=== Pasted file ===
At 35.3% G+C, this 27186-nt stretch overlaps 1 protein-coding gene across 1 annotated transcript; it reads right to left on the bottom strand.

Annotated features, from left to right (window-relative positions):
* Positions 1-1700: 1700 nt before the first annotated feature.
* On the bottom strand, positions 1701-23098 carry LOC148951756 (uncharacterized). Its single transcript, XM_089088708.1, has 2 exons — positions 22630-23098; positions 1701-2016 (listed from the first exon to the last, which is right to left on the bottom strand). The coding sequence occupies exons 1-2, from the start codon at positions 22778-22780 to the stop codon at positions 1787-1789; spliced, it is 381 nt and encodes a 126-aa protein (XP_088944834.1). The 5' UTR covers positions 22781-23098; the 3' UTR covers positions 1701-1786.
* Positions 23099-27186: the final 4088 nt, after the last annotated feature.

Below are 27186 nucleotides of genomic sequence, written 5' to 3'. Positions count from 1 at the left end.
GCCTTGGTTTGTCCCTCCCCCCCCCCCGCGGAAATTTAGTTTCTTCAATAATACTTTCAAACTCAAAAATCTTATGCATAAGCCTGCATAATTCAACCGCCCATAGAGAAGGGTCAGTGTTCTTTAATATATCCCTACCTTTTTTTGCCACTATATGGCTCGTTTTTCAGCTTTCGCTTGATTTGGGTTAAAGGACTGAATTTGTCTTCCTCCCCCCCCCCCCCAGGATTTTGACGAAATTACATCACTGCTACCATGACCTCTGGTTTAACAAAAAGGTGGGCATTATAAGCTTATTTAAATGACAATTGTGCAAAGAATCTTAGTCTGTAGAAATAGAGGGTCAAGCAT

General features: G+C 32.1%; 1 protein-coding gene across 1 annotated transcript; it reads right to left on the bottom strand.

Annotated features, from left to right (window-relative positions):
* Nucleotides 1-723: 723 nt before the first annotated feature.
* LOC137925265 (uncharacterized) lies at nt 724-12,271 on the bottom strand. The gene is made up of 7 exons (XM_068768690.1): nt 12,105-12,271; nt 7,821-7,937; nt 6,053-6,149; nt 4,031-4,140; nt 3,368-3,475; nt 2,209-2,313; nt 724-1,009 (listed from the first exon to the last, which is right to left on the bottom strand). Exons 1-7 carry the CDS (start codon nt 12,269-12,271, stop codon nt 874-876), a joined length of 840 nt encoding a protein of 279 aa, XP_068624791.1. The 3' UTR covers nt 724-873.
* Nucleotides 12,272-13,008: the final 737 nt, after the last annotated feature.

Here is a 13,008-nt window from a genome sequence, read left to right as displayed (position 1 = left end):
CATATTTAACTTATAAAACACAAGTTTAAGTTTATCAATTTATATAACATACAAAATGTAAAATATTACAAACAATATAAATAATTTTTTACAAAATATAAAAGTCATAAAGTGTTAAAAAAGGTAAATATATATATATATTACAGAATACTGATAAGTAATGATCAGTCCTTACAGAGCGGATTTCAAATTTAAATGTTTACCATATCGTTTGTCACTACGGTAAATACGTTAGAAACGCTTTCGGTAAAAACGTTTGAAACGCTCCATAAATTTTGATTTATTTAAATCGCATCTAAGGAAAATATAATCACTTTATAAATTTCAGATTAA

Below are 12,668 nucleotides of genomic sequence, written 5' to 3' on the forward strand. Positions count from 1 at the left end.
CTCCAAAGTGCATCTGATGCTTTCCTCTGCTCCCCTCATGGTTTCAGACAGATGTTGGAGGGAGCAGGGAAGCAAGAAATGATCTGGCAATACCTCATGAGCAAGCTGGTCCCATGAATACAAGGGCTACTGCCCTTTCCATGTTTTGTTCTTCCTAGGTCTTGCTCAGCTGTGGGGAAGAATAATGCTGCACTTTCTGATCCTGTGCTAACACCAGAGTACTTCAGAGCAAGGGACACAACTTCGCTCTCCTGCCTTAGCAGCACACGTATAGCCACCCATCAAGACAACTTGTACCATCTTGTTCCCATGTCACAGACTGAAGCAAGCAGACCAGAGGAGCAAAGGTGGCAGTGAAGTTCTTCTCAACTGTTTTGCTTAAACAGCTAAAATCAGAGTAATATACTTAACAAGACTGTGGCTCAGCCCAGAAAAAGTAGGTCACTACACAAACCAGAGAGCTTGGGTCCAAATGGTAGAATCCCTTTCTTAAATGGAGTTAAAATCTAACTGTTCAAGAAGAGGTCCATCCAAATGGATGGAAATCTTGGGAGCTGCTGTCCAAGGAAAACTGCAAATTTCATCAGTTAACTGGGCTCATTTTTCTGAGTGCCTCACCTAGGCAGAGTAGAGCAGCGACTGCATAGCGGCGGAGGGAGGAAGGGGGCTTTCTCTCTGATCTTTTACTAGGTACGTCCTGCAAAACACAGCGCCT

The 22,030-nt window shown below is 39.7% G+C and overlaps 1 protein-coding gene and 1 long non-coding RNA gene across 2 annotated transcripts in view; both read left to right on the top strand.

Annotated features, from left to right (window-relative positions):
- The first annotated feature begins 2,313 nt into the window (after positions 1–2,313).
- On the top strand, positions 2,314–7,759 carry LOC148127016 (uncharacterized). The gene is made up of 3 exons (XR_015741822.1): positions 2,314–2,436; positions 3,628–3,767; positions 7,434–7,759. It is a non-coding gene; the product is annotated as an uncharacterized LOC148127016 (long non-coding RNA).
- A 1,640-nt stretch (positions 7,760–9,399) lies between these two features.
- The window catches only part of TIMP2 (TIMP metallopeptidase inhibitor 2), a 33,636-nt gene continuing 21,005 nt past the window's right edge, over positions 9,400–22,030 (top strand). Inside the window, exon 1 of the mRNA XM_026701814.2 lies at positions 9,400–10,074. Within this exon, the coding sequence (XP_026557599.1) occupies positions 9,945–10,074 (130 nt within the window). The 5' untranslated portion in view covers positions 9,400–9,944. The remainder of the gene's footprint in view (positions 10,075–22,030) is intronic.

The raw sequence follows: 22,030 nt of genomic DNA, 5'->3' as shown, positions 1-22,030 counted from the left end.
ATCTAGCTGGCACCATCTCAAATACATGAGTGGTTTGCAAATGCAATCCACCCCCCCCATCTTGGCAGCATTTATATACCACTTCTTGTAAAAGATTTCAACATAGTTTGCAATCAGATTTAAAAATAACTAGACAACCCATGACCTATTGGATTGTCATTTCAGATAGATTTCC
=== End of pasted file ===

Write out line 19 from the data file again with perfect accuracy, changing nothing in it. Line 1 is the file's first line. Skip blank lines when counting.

- The first annotated feature begins 2,313 nt into the window (after positions 1–2,313).